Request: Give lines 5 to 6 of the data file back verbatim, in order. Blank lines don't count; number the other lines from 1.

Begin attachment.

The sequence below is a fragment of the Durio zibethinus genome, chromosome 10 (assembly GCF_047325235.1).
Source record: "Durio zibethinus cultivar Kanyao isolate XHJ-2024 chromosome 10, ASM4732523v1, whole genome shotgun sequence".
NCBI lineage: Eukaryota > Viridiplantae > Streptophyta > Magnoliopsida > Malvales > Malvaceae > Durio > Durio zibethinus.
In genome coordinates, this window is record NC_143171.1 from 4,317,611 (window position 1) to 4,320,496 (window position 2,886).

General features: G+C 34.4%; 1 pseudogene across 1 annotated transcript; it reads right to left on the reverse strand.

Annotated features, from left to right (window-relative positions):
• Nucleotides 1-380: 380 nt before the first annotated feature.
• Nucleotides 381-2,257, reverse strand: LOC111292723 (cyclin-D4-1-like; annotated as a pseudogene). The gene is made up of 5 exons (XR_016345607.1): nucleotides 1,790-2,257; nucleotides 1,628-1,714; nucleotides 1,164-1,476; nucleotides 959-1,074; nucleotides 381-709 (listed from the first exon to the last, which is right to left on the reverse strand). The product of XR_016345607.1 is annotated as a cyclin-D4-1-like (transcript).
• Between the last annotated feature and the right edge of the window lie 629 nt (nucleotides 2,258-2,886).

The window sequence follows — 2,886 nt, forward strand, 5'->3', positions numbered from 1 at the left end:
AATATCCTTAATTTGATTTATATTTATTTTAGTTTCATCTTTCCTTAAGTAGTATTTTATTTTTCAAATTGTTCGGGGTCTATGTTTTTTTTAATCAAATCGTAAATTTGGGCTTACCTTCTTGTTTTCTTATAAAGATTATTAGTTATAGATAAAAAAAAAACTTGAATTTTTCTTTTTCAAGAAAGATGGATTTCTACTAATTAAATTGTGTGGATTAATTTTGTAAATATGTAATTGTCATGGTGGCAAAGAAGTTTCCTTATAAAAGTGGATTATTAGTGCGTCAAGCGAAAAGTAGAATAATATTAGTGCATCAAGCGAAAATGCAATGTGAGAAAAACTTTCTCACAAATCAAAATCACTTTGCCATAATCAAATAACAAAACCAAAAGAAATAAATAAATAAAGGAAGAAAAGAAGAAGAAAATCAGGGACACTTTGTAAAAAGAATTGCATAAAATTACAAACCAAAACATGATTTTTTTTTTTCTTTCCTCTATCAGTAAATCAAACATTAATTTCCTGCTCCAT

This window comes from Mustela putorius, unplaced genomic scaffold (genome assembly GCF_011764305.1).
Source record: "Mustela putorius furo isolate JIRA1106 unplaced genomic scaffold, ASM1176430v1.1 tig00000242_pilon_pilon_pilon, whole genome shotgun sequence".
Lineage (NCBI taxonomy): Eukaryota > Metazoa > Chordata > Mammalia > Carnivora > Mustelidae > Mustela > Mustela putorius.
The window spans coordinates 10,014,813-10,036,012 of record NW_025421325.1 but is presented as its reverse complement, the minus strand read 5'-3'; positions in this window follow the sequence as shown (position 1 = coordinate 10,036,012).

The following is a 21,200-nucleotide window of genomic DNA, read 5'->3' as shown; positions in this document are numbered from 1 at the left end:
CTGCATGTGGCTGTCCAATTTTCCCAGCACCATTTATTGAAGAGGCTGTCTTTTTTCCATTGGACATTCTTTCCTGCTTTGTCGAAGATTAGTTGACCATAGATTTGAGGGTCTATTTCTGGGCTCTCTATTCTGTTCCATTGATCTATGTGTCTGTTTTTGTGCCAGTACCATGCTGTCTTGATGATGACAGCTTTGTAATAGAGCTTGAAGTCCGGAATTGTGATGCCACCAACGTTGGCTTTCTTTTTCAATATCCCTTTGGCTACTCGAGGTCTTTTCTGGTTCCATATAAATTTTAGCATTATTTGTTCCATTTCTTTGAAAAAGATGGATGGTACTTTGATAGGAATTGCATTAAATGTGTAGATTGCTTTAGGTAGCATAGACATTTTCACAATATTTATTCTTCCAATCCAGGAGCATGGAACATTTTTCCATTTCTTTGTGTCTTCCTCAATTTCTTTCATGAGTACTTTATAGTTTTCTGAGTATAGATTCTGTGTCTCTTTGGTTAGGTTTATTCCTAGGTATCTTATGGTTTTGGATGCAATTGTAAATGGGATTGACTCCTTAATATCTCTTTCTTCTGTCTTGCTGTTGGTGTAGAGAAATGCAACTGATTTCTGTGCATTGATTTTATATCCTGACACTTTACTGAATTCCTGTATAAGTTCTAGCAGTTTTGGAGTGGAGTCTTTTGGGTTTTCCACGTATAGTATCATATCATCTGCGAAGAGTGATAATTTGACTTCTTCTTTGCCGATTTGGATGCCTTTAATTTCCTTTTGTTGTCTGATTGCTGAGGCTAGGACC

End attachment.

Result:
General features: G+C 34.4%; 1 pseudogene across 1 annotated transcript; it reads right to left on the reverse strand.

Annotated features, from left to right (window-relative positions):